Most dangerous forms of ransomware has just evolved to be harder to spot
April 3, 2017
One of the most common forms of ransomware is evolving a new technique in order to become even more effective and harder to detect: the ability to evade detection by cybersecurity tools which use machine learning to identify threats.
Rather than relying on specifically identified signatures of known threats, some cybersecurity defences employ machine learning in an effort to detect previously unknown malware and the methods used to deliver them to unsuspecting victims.
The Cerber family of ransomware is already one of the most successful variants of file-encrypting malware, at least partially thanks to its malicious authors spreading it by offering the code to anyone who wants it for a cut of the ill-gotten profits. Now those behind it are using new tactics in an effort to stay ahead of the game.
Lke most ransomware, delivered by a malicious phishing email. But rather than encouraging the victim to click on a link to download a file, these emails contain a link to Dropbox which downloads and self-extracts the Cerber payload.
However, in order to evade detection and monitoring by cybersecurity researchers, this version of Cerber will check to see if it’s running on a virtual machine, sandbox, or if certain products are running on the machine — and if it spots any of these, it’ll stop running. Why? Because it’s in the best interests of the criminals behind it that their code doesn’t get analysed.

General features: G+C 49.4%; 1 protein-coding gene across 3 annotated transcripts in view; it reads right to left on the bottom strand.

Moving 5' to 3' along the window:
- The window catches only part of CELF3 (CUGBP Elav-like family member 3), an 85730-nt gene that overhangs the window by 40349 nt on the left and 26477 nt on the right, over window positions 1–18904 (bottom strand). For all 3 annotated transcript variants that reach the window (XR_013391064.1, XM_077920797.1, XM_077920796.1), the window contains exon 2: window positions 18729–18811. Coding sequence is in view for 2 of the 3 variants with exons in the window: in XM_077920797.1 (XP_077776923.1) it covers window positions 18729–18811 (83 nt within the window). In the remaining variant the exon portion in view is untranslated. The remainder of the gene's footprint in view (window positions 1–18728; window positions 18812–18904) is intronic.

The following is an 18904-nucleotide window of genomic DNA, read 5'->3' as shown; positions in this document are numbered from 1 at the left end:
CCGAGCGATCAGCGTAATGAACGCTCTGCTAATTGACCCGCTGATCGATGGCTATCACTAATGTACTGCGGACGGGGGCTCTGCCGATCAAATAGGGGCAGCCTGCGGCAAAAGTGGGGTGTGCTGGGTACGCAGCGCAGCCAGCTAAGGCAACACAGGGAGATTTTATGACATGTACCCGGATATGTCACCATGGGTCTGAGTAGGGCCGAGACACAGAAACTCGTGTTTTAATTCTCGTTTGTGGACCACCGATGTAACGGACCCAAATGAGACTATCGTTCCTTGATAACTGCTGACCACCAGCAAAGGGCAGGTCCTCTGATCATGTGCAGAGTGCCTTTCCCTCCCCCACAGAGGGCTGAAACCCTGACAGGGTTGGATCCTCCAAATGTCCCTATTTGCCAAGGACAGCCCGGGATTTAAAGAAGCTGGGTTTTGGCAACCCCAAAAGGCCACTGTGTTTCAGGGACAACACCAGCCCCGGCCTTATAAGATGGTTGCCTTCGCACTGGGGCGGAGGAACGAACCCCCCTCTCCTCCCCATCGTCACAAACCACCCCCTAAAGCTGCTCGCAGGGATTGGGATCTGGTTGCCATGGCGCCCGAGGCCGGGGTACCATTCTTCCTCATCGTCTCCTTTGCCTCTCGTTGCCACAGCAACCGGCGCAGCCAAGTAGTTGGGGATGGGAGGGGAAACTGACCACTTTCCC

It’s because of this that the actors behind Cerber have gone to the trouble of repackaging the delivery method and loader in order to get around cybersecurity products which can detect malicious files based on features instead of signatures.
But by deploying a self-extracting mechanism, it’s possible for the file to not look malicious, even to machine learning tools.
Self-extracting files and simple, straightforward files could pose a problem for static machine learning file detection. All self-extracting files may look similar by structure, regardless of the content. Unpacked binaries with limited features may not look malicious either.
Ultimately, when a new way to detect malware arrives, cybercriminals do all they can to get around it so they can continue to deliver payloads.
The best way to ensure networks are protected against sophisitcated threats, says Trend Micro, is not to rely on just one single layer of defence.Threats will always try to get around the latest solutions, and users should avoid relying on any single approach to security. A proactive, multilayered approach to security is more effective from the gateway, endpoints, networks, and servers.
The researchers also provided a list of malicious Dropbox URLs to the cloud storage provider’s security team. The links are no longer active and Dropbox has banned the accounts involved.